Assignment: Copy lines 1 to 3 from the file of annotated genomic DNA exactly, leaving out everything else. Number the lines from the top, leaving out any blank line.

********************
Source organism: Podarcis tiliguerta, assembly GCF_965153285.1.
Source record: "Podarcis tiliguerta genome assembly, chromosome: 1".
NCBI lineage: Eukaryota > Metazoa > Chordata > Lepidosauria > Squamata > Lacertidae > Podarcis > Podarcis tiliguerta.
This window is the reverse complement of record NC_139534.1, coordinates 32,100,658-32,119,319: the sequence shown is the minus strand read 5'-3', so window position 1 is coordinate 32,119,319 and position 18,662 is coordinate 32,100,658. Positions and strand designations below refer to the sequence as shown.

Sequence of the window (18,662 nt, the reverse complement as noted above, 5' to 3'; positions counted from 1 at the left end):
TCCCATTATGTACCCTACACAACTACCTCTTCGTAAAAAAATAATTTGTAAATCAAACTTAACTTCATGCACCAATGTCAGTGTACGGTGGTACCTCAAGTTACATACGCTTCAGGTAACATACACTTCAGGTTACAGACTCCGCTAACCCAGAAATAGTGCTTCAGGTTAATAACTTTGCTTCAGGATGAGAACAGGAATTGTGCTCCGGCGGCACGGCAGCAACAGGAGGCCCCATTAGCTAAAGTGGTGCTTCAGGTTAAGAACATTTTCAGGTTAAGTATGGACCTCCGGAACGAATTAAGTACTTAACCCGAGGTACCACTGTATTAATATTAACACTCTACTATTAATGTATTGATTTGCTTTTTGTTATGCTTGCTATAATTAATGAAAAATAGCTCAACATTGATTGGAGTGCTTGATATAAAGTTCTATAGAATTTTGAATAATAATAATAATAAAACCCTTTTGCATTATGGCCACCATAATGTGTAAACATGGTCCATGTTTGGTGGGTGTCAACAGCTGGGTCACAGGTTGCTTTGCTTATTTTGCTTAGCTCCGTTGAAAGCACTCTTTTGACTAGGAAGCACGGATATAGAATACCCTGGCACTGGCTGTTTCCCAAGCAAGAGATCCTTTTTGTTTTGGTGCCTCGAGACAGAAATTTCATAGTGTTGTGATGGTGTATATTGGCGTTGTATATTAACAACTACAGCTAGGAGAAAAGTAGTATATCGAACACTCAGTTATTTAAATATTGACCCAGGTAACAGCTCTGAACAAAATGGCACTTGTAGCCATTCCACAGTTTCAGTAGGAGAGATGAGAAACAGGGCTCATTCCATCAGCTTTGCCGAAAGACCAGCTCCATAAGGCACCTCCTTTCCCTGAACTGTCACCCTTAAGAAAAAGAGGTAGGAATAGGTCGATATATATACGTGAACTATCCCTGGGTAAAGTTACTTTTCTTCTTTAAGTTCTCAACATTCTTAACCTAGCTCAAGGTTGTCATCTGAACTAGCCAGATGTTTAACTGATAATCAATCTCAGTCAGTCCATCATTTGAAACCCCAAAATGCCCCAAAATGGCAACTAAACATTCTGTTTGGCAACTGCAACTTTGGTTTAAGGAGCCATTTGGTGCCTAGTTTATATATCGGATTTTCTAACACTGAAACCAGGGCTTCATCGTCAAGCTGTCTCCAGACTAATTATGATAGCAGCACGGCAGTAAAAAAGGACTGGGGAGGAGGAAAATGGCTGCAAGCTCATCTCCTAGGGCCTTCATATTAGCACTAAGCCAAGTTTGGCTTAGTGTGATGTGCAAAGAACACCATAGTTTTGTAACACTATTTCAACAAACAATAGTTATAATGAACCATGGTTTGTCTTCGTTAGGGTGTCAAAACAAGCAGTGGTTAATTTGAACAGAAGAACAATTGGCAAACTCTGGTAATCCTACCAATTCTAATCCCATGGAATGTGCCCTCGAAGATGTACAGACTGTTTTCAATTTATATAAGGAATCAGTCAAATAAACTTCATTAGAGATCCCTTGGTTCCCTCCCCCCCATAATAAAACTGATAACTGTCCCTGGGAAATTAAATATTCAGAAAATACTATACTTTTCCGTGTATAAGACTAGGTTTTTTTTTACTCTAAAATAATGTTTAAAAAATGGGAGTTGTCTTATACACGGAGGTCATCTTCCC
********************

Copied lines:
Source organism: Podarcis tiliguerta, assembly GCF_965153285.1.
Source record: "Podarcis tiliguerta genome assembly, chromosome: 1".
NCBI lineage: Eukaryota > Metazoa > Chordata > Lepidosauria > Squamata > Lacertidae > Podarcis > Podarcis tiliguerta.